If the BDC Credit Reporter had waited just a few minutes more, we could have incorporated our last news item about 24 Hour Fitness Worldwide closing down a quarter of its locations for ever into the much bigger news of the day: the company’s Chapter 11 filing, just announced on Bloomberg. Obviously this was no surprise to anyone. What we learned today (Monday June 15, 2020) is that the company and its $1.4bn in debt was not able to agree a restructuring plan before filing for protection. We also learned that $250mn in Debtor In Possession financing has been agreed on, as the gym chain seeks to re-open many locations and operate as normally as Covid-19 allows.
We have downgraded the company from CCR 4 to CCR 5, i.e. non performing. Furthermore, the bankruptcy filing removes 24 Hour Fitness from the Weakest Links list now our projection has come true. For the only BDC with exposure – Barings BDC (BBDC) – this officially means no income is being generated on the LIBOR + 350 2025 Term Loan, a loss of under ($0.2mn) per annum. The value of the debt has already been written down by (80%) to under $1mn. For the BDC Credit Reporter, running from pillar to post with many other troubled names, the amounts now involved make this a Non Material investment so expect less coverage in the future.
This is the fifth BDC-financed company to file for bankruptcy protection in June. For BBDC this is a reverse for a loan booked in the IIIQ 2018 that must have seemed very “safe” given the pricing at the time. However, contrary to what management says, the troubles at 24 Hour Fitness predated Covid-19 . Over-building in the gym space; technological changes (“Peloton”) and the drag of high leverage had already caused BBDC to write down the debt by (25%) in the IVQ 2019. As a result, 24 Hour Fitness falls into our “first wave” of credit defaults – already weakened businesses given a knock out punch by the impact of the virus. Unfortunately that’s a reminder that we’re still at the beginning of a potential three waves of bankruptcies. Many more companies seem to be headed this way.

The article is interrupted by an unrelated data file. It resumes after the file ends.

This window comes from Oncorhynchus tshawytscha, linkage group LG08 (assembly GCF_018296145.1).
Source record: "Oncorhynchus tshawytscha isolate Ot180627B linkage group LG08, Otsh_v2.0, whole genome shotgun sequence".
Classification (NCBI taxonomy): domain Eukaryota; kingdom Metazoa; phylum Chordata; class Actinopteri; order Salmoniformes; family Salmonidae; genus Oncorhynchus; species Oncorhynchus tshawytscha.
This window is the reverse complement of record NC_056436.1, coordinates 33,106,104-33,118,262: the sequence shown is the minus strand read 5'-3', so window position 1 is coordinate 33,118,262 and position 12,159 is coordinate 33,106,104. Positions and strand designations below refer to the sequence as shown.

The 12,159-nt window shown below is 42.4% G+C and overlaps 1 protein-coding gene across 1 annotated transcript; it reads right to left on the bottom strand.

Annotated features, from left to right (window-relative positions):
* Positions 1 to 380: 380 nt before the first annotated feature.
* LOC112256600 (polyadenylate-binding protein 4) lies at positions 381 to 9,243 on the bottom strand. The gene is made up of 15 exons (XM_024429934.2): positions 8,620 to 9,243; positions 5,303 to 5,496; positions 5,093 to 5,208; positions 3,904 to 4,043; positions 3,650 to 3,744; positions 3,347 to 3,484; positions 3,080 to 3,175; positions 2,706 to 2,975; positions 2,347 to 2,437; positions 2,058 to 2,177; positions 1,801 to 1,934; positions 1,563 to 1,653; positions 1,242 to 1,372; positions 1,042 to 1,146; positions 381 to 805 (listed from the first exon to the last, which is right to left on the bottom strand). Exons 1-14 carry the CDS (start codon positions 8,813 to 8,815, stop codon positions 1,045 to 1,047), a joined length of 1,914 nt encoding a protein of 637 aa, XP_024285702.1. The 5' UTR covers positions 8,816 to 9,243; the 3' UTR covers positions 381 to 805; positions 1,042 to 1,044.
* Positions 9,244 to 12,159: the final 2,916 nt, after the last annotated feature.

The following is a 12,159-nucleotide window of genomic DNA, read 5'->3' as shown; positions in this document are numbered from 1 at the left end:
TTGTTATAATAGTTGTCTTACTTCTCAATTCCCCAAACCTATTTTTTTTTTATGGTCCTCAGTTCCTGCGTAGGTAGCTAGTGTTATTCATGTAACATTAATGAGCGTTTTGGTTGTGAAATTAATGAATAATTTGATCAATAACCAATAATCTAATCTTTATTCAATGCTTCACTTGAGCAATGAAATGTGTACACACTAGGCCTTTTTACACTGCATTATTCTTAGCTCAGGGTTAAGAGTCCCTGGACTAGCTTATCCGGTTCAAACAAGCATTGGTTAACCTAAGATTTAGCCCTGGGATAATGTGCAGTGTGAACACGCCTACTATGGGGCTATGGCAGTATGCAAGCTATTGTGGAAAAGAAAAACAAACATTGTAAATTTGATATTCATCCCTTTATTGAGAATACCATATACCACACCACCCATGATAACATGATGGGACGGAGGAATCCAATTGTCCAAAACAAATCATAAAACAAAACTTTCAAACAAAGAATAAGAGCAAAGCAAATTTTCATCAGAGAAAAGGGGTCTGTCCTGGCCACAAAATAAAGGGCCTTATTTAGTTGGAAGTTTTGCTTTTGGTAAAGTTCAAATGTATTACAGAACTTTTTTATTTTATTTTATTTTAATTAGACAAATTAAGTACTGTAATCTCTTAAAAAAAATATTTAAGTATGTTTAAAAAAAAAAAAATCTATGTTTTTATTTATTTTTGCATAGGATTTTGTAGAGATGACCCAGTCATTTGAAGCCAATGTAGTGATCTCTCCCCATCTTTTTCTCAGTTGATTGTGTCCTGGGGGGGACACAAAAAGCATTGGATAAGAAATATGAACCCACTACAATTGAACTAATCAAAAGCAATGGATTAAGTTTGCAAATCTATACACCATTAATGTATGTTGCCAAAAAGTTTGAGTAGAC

According to news reports, 24 Hour Fitness Worldwide is planning on closing a quarter of its locations permanently. This is likely related to bankruptcy plans underway. Prior to the closures – according to Marketwatch – 24 Hour Fitness had more than 400 gyms in 14 states, with around 22,000 employees. For our prior articles on the company, click here.
Add 24 Hour Fitness Worldwide, the well known gym, to the list of companies considering a bankruptcy filing. That’s the familiar “people familiar with the matter” are divulging. Moreover, Moody’s has downgraded the company and its debt ratings; the gyms are still closed and 24 Hour Fitness has only $1mn in cash. Frankly, Chapter 11 seems inevitable. In fact, looking back to our initial post on the company’s troubles in November 2019, we were projecting Chapter 11 back then, way before Covid-19 came along. The company is on our “Weakest Links” list.
For Barings BDC (BBDC) – the only BDC with exposure – the likely loss will be 70 cents or more on the dollar on the $4.7mn invested at cost in the company back in IIIQ 2018, or ($3.3mn). At that time, 24 Hour Fitness seemed a safe bet, as reflected in pricing of LIBOR + 350bps, and for which BBDC paid a premium.